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The MDG Consensus

Most recently, Bangladesh's image in the aid world has been associated with its successes on the Millennium Development Goals (MDGs). These have proven the perfect vehicle for Bangladesh's development ambitions, allowing political leaders to showcase achievements to a world audience that knew it only as the basket case, and on whose financing its development project still depended to a significant (but fast declining) degree. By 2015, Bangladesh had partly met goals on poverty and hunger, and on universal primary education; it had met the goals on gender equality (probably) and on both maternal and child mortality; it had also made progress on the other goals on environmental sustainability and combating HIV/AIDS, malaria, and other diseases, but was behind on some nutrition, and on water and sanitation, targets (GED 2015a). Among the Least Developed Countries, only Rwanda ranks higher in terms of its MDG performance, and Cambodia ranks alongside Bangladesh (Bhattacharya et al. 2013). Bangladesh has done well enough to be spoken of as a 'role model' (Imran 2015). The international recognition this has earned is important to the political leadership. The Minister for Planning saw fit to occupy much of his preface to the last MDG progress report with listing six recent prizes and other recognition for the Prime Minister's leadership of the MDG challenge (GED 2015a, preface).

Less widely remarked upon is the political consensus on which these achievements rest. Much is made, particularly by donors with short memories, of differences in the public policies of the ruling coalitions or parties. But these differences pale into insignificance compared to the vast swathes of common ground on the MDGs, an invisible consensus. All three ruling groups (the Awami League, the Bangladesh Nationalist Party or BNP, and the military- backed caretaker regime of 2006-7) issued reports over the last decade of the MDGs which all made similar points about the achievements; the need to address lagging areas; connections between economic growth, poverty reduction, and human development; the need to fill financing gaps (with more aid); and the government's strong and continuing commitment to the MDGs. The first MDG report was issued jointly with the UN, but from then on it has been issued by the government.

There are shades of difference in the ways in which these commitments are justified, and these take on the colour of ideological distinctiveness. In 2005, a time when economic debate in Bangladesh was centring on the country's position vis-a-vis world trade, then-Finance Minister Saifur Rahman ended his preface to the progress report with a stern reference to unequal trade rules:

For countries like Bangladesh to meet the MDG commitments made at the 2000 Millennium Summit, industrialised countries must honour their commitments to finance development in developing countries. Trade barriers must be lifted and both the rich and the poor must be allowed to benefit from globalization so that we can all move towards a more equal world. (GED/UNDP 2005, preface)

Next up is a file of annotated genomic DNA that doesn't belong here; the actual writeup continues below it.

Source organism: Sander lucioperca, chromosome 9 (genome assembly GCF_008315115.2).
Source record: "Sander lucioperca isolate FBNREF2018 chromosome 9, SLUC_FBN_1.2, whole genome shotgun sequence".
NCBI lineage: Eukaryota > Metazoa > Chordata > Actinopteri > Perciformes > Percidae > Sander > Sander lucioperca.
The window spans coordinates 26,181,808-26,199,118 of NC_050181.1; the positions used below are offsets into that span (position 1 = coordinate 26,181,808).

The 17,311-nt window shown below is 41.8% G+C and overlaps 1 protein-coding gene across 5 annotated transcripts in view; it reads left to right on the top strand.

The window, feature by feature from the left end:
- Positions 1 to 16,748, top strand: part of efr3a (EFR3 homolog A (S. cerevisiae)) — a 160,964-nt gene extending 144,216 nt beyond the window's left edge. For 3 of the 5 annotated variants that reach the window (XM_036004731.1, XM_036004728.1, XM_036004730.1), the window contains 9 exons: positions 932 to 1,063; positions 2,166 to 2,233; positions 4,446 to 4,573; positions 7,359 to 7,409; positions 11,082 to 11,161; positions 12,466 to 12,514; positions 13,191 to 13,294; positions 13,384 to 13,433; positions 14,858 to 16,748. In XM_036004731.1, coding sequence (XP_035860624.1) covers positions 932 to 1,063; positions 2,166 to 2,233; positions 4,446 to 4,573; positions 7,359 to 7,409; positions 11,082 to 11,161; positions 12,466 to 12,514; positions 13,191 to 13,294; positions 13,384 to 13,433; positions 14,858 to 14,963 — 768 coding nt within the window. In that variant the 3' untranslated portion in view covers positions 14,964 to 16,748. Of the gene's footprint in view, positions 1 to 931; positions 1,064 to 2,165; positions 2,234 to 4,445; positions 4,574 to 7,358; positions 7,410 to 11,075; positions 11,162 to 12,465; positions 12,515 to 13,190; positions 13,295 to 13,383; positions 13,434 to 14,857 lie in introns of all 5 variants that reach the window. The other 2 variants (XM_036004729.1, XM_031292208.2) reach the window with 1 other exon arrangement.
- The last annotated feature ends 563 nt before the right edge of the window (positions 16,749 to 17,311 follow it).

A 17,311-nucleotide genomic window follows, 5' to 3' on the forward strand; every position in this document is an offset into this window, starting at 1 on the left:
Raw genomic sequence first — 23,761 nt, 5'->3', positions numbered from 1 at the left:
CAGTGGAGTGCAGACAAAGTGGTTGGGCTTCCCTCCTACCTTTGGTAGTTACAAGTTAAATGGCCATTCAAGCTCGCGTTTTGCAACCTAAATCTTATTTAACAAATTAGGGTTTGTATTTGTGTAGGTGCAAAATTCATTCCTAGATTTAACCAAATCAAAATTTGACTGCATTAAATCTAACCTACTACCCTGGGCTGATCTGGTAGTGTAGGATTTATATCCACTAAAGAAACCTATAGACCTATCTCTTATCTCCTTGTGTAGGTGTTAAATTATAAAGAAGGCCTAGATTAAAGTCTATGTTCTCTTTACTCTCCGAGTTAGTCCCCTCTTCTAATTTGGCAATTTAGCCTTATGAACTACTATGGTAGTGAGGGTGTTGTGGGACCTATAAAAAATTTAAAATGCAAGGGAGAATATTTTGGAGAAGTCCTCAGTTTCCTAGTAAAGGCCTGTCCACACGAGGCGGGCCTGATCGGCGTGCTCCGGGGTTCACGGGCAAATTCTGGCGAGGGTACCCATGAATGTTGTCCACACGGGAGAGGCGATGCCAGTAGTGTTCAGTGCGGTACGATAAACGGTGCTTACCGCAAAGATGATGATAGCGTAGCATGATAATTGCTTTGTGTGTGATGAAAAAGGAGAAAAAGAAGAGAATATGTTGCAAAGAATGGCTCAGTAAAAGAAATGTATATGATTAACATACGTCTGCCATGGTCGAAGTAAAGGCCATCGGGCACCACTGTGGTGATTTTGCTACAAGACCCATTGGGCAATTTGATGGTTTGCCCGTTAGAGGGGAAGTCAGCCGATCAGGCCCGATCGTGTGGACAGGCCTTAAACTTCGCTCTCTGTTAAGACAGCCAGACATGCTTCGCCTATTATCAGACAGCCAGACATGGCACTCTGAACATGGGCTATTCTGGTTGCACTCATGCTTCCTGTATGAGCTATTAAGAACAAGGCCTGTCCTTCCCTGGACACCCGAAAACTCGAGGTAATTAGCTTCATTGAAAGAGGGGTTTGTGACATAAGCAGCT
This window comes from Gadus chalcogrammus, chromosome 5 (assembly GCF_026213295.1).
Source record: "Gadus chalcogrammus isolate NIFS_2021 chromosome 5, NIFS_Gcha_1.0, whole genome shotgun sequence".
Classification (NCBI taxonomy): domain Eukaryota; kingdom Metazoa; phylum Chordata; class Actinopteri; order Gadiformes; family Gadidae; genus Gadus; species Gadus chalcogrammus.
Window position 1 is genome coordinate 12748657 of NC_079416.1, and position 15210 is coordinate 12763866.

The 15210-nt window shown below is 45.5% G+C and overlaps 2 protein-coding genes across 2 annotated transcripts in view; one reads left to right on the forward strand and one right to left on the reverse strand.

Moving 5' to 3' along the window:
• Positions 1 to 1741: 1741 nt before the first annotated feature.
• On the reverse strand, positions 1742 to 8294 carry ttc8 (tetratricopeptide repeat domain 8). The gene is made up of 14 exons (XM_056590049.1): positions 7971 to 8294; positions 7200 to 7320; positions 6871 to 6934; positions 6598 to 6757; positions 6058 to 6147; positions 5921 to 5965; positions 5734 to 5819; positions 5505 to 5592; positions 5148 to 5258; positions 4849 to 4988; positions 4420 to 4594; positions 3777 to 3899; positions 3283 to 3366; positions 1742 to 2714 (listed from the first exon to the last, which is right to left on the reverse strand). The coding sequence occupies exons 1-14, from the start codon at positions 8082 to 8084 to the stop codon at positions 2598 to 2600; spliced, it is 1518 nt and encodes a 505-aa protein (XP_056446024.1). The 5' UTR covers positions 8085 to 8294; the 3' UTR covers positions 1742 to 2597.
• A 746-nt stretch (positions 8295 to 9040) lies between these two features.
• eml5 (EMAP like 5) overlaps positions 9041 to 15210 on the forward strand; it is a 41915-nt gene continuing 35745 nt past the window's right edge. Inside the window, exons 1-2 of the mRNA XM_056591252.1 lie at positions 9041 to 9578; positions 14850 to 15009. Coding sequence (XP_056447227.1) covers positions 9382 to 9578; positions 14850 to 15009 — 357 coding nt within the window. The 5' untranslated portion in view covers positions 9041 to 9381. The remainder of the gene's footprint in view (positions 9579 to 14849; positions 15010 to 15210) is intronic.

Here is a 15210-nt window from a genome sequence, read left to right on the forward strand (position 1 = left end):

The pro-globalization and free trade inflection is consistent with the then- ruling party BNP's historical alignment with trade and industrial interests, and its stewardship of the early shift to pro-market policies. By contrast, in her speech to the High Level Plenary Meeting on the MDGs, Prime Minister Sheikh Hasina explained the state commitment as follows:

During my last tenure as Prime Minister, our government took steps to mainstream MDGs in our national development plans. The aim was to ensure national ownership of the MDGs, and to demonstrate our commitment to achieve them, within the stipulated timeframe of 2015. The planning and budgeting process since 2001, thus: sought to achieve the MDGs as part of our national development. During our present tenure, we have set a Five Year Plan to achieve the MDG targets, as a step towards making our country a middle income and a 'Digital Bangladesh' by 2021, the Golden Jubilee Year of our independence. This is on way to achieve finally 'Sonar Bangla' or 'Golden Bangladesh' as dreamt by my father and Father of the Nation, Bangabandhu Sheikh Mujibur Rahman. (Wazed 2010, 1-2)

This personalization of the political will to develop is characteristic of Awami League political discourse, as is the use of socialistic-sounding 'Five Year Plans' and reference to the cultural ideals of the nationalist struggle. The lessons of history echo in the Prime Minister's reflections on the factors retarding progress:

[T]he world food and energy crises of the past year, the ensuing global economic recession, world trade decline, dismal investments and the impact of climate change have retarded our pace for achieving the MDGs. Yet Bangladesh has been able to achieve satisfactory progress, with the support of the UN system, and bilateral and multilateral partners. (Wazed 2010, 1-2)

The old problems of commodity shocks, vulnerability to world trade fluctuations, and 'natural' disasters recur, as does the issue of reliance on external aid. But this is no longer Sobhan's 'crisis of external dependence'; the agenda is now broadly agreed between donors and the political elite. In the main, and indeed in the detail, the differences between the rules of the political parties with regard to how they approach development are almost undetectable. And that consensus arose out of a painfully learned understanding of how Bangladesh is positioned vis-a-vis global commodity and trade markets, ecological disasters, and aid financing.

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